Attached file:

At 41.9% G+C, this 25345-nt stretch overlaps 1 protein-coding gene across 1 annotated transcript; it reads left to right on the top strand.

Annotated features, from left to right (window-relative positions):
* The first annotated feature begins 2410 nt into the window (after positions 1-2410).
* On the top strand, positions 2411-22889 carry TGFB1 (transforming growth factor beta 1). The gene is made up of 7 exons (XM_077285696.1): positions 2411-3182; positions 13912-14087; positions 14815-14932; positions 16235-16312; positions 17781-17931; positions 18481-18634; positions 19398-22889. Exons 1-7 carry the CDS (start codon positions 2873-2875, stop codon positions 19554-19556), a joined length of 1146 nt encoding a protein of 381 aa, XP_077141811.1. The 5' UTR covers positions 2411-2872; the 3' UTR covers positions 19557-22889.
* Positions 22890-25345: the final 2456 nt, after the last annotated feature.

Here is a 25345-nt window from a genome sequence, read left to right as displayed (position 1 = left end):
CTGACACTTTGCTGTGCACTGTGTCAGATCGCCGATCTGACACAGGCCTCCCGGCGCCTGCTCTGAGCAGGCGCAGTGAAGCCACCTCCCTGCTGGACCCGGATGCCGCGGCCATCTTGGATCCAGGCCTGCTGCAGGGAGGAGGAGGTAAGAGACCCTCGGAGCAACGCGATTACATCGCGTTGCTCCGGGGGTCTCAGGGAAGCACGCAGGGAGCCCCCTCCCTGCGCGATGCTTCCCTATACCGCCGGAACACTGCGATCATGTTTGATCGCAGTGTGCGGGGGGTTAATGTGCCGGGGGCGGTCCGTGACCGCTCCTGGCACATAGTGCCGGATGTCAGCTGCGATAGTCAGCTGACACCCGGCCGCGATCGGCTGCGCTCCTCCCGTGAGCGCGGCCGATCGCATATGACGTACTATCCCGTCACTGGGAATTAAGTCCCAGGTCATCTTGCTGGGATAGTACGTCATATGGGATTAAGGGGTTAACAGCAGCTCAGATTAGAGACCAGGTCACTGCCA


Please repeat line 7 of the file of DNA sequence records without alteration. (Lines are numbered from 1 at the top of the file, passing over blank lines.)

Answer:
CTGACACTTTGCTGTGCACTGTGTCAGATCGCCGATCTGACACAGGCCTCCCGGCGCCTGCTCTGAGCAGGCGCAGTGAAGCCACCTCCCTGCTGGACCCGGATGCCGCGGCCATCTTGGATCCAGGCCTGCTGCAGGGAGGAGGAGGTAAGAGACCCTCGGAGCAACGCGATTACATCGCGTTGCTCCGGGGGTCTCAGGGAAGCACGCAGGGAGCCCCCTCCCTGCGCGATGCTTCCCTATACCGCCGGAACACTGCGATCATGTTTGATCGCAGTGTGCGGGGGGTTAATGTGCCGGGGGCGGTCCGTGACCGCTCCTGGCACATAGTGCCGGATGTCAGCTGCGATAGTCAGCTGACACCCGGCCGCGATCGGCTGCGCTCCTCCCGTGAGCGCGGCCGATCGCATATGACGTACTATCCCGTCACTGGGAATTAAGTCCCAGGTCATCTTGCTGGGATAGTACGTCATATGGGATTAAGGGGTTAACAGCAGCTCAGATTAGAGACCAGGTCACTGCCA